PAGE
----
Justice S.N. Dhingra, who was commissioned by the Haryana government to probe controversial land deals in Gurgaon, including those of Congress president Sonia Gandhi’s son-in-law Robert Vadra, on Wednesday said that he has found “irregularities” in the deals.
The one-man Justice Dhingra Commission of Inquiry set up by the Haryana government today submitted the report to the Haryana CM Manohar Lal Khattar at the Secretariat in Chandigarh.
According to sources, the commission has indicted the then office of the Chief Minister Bhupinder Singh Hooda for being in the know of grant of licences for change in land use (CLU) in four villages of Gurgaon, including the licence granted to Sky Light Hospitality Private Limited, a company owned by Vadra.
When asked if he has found any irregularity during the probe, Justice Dhingra said, “If there was no irregularity, then I wouldn't have submitted a 182 page report.”
“My mandate was to inquire about irregularities in grant of licenses. I have brought to light the manner in which irregularities were committed and people behind it,” he said.
The retired Delhi High Court judge said that his report was in two parts - findings and evidences.
He, however, refused to divulge the details of his report and said that it was upto the government make the content public.
When asked why he did not call IAS officer Ashok Khemka who had cancelled the mutation of Vadra's alleged illegal land deal in Gurgaon, Justice Dhingra said he did not deem it necessary.
The single-member Commission had already been given three extensions since it was set up in May 2015 by the Khattar government.
The commission was to submit its report on July 1, but Haryana government extended its tenure by eight weeks.
It was asked to probe the grant of licenses to Vadra's company and other firms for developing commercial properties in Gurgaon's Sector 83 and some other prime areas.
It was mandated to probe their subsequent transfer or disposal, allegations of private enrichment, ineligibility of beneficiaries under the rules, and other connected matters.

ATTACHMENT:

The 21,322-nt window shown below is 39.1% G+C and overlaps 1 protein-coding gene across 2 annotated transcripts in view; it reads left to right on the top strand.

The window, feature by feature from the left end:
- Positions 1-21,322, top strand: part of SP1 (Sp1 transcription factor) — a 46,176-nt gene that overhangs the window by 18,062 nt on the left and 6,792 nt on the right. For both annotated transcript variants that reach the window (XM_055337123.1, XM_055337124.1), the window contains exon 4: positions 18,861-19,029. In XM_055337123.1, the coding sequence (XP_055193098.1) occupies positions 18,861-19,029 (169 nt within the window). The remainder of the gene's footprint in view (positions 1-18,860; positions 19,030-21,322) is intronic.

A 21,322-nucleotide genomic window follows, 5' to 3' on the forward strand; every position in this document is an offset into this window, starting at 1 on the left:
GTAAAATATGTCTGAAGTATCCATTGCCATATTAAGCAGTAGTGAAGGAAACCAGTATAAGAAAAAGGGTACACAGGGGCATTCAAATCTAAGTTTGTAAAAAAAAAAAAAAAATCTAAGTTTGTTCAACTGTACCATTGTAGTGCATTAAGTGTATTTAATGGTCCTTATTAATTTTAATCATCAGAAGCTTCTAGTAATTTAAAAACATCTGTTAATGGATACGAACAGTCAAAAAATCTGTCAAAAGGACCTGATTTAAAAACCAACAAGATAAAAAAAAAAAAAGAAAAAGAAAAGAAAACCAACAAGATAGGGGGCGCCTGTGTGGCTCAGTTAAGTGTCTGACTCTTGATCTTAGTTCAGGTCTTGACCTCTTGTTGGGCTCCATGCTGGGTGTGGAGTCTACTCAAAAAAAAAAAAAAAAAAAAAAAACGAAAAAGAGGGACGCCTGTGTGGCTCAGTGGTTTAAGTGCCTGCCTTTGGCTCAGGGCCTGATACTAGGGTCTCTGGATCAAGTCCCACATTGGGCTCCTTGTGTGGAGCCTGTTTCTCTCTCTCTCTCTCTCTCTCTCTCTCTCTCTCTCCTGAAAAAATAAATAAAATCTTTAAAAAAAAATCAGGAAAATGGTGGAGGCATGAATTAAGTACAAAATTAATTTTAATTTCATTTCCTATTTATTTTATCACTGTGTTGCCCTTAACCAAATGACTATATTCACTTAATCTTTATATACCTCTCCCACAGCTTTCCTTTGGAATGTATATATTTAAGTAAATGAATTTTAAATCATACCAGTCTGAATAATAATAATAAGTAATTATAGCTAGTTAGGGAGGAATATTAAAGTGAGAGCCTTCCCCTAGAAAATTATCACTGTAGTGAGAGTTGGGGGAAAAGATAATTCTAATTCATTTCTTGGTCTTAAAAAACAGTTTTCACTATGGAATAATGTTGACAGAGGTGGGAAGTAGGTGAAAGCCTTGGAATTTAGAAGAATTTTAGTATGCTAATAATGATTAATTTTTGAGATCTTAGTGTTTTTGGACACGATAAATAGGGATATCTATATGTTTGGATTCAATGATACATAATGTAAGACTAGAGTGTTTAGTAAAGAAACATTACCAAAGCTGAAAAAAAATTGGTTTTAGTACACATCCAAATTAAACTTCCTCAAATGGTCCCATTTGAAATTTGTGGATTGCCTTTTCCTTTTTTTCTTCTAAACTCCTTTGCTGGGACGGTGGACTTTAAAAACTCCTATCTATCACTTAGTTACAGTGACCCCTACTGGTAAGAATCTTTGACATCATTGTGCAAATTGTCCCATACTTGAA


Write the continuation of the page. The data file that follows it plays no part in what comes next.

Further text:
Vadra had termed the inquiry commission as a "political witch-hunt" launched against him by the BJP government in Haryana.
The scope of the Dhingra commission was expanded in August last year and it was asked to probe grant of all licenses to colonisers and individuals in four villages of Gurgaon by the previous Congress government in Haryana.
The controversy around Vadra is based on a 3.5-acre plot in Gurugram, which he bought in 2008 for Rs 7.5 crores and sold just months later for 58 crores to DLF, India's largest real estate developer.
Vadra and others were allegedly granted favours by Hooda-led state government in issuing licenses to develop commercial properties in Gurgaon's Sector 83.
Reacting to the report, Congress alleged political conspiracy and said that the commisson’s intent was to defame rather than examine facts.
“Even before submission of report, portions were leaked to the media. This proves that the sole intent is to defame, conspire and malign rather than examine the facts fairly. BJP Govt in the Centre and State have run a political agenda of vendetta and revenge for years together, purely to slander and vilify,” Congress spokesperson Randeep Surjewala said.
Earlier, Hooda had objected to setting up of the commission saying it was held "contrary to established rules and norms, without due cabinet approval and prompted by malice and political considerations".
He had urged Haryana Governor Kaptan Singh Solanki "to revoke the Constitution of the Commission of Enquiry".